• cohort studies;
  • confounding factors (epidemiology);
  • epidemiologic methods;
  • epidemiology;
  • oral contraceptives;
  • pharmacoepidemiology;
  • thromboembolism



Residual confounding is a potential limitation of pharmacoepidemiologic studies, and in particular, studies based on administrative claims data that do not capture lifestyle and clinical confounders. We describe an application of the case-cohort design to assess residual confounding by thromboembolic risk factors (e.g., smoking and obesity) not captured in claims data in a claims-based cohort study of thromboembolism among matched oral contraceptive (OC) initiators.


This study was conducted using the Ingenix Research Data Mart, a database containing medical claims for approximately 12 million members of a large health plan of the United States. We randomly sampled 701 OC initiators from cohorts of ethinyl estradiol/drospirenone (n = 22 429) and other OC initiators (n = 44 858) identified in the years 2001–2004 and matched by propensity score in a claims-based cohort study. Supplementary data on risk factors not measured in the cohort study were collected from medical records for the sample. We estimated the risk ratio of thromboembolism adjusted for the supplementary variables using Cox regression modified for a case-cohort design, and compared it to the rate ratio from the cohort study.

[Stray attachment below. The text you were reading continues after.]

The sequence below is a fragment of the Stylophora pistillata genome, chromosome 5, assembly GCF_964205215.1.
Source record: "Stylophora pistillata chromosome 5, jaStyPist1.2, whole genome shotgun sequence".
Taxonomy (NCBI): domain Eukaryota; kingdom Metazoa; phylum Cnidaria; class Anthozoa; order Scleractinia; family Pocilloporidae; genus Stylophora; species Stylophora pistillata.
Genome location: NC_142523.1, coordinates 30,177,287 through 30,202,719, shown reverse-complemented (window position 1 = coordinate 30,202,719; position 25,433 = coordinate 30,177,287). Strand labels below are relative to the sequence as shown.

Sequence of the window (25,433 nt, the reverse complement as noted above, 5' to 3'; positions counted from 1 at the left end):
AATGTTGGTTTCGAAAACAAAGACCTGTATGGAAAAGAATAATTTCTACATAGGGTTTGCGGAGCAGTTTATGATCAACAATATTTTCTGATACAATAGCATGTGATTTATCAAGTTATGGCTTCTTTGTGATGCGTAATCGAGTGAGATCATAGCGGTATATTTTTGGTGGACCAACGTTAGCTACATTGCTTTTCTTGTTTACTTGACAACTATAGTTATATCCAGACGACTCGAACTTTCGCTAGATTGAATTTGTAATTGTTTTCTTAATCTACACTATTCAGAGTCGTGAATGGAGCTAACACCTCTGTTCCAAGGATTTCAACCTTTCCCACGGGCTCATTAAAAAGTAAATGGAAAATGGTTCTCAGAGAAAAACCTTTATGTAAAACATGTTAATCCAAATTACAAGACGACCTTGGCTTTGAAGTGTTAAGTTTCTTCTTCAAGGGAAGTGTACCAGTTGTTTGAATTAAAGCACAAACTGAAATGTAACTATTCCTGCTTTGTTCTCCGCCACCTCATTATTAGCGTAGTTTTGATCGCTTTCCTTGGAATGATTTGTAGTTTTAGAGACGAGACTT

The risk ratio adjusted for the supplementary variables was 0.90 (95 per cent (%) confidence interval (CI): 0.49, 1.68) which was similar to the rate ratio (0.92; 95%CI: 0.50, 1.63), indicating negligible confounding by the supplementary variables in the cohort study.


Case-cohort methods were used to assess residual confounding in a claims-based cohort study. This approach adds to a growing number of methods to evaluate residual confounding in cohort studies. Copyright © 2008 John Wiley & Sons, Ltd.